By Randy Ellis | The Oklahoman | Aug. 10, 2013
Seventy-eight children in custody of the Oklahoma Department of Human Services are missing.
Thirty-eight of them have been missing for more than three months.
“That is ridiculous,” said Michelle Zettee, of Midwest City, a former volunteer with the Court Appointed Special Advocate (CASA) program. “There needs to be some accountability here … When DHS has a child removed from his or her parents — especially when the reason for the removal stems from allegations of neglect rather than abuse — I feel that DHS should have as much responsibility to provide adequate supervision and ensure the child's safety as they are attempting to require from the child's parents.”
Millie Carpenter, DHS's permanency and well-being program administrator, and Melissa Jones, a DHS program supervisor, insist there is accountability, but say preventing children from running away is not as easy as it might sound.
Carpenter said staff members believe all 78 children who are currently missing are runaways and not children who have been abducted.
There are more than 10,000 children in state custody. Most live in foster homes, while many others stay in shelters and group homes. Many of the children want more independence and some choose to run away, she said.
Some children run away to reunite with parents that state officials have deemed unsuitable, but “I've had just as many run just because they didn't want to follow rules,” Jones said.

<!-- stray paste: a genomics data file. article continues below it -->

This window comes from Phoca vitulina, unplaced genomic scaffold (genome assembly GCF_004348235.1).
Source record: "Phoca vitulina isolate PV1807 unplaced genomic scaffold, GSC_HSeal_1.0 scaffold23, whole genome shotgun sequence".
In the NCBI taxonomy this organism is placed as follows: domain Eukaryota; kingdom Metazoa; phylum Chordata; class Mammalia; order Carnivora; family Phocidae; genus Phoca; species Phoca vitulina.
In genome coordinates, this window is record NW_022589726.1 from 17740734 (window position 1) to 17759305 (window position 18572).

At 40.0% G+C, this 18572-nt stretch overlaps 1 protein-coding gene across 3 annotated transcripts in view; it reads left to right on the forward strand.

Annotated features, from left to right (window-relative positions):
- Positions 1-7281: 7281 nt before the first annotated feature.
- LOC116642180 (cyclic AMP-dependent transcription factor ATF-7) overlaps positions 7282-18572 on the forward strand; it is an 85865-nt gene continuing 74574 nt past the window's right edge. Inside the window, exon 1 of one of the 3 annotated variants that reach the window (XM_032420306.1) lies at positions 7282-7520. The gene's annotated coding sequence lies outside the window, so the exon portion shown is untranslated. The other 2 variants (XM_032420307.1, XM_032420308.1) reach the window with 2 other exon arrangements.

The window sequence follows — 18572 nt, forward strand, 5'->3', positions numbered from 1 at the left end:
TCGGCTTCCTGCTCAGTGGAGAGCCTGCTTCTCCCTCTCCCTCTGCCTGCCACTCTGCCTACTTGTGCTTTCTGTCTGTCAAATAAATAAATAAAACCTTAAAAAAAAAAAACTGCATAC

“For the most part, we don't put children who are in DHS custody in a lock up facility,” Jones said. “They are in facilities where they can walk away.”
Carpenter said staff members try to persuade children not to run away, when they know their intentions, but that doesn't always work. The extent to which workers will use physical means to keep a child from leaving depends on the age of the child and any disabilities or other limitations they have that might make them particularly vulnerable, she said.
DHS has a strict protocol that must be followed when a child does run away, she said.
A report must be filed immediately with law enforcement and the district attorney, child's attorney and parents, if they still have legal rights, the policy states.
If the child has been abducted or is deemed to be at “high risk of harm,” the DHS worker is required to notify the National Center for Missing and Exploited Children for search assistance and may request assistance from the Office of Inspector General.
The national center will then post the child's name, picture and other information on its website and seek the public's help in locating the youth.
Zettee, the former CASA worker, contends that what DHS policy states and what really is going on are two different things.
Zettee said when her CASA class toured DHS's Oklahoma City shelter, the shelter director told them that older children were free to leave at any time and “if the child is above the age of 15, or sometimes if they are above the age of 13 and ‘seem particularly mature,' the shelter staff will not follow the child nor will the police be called,” when they run away.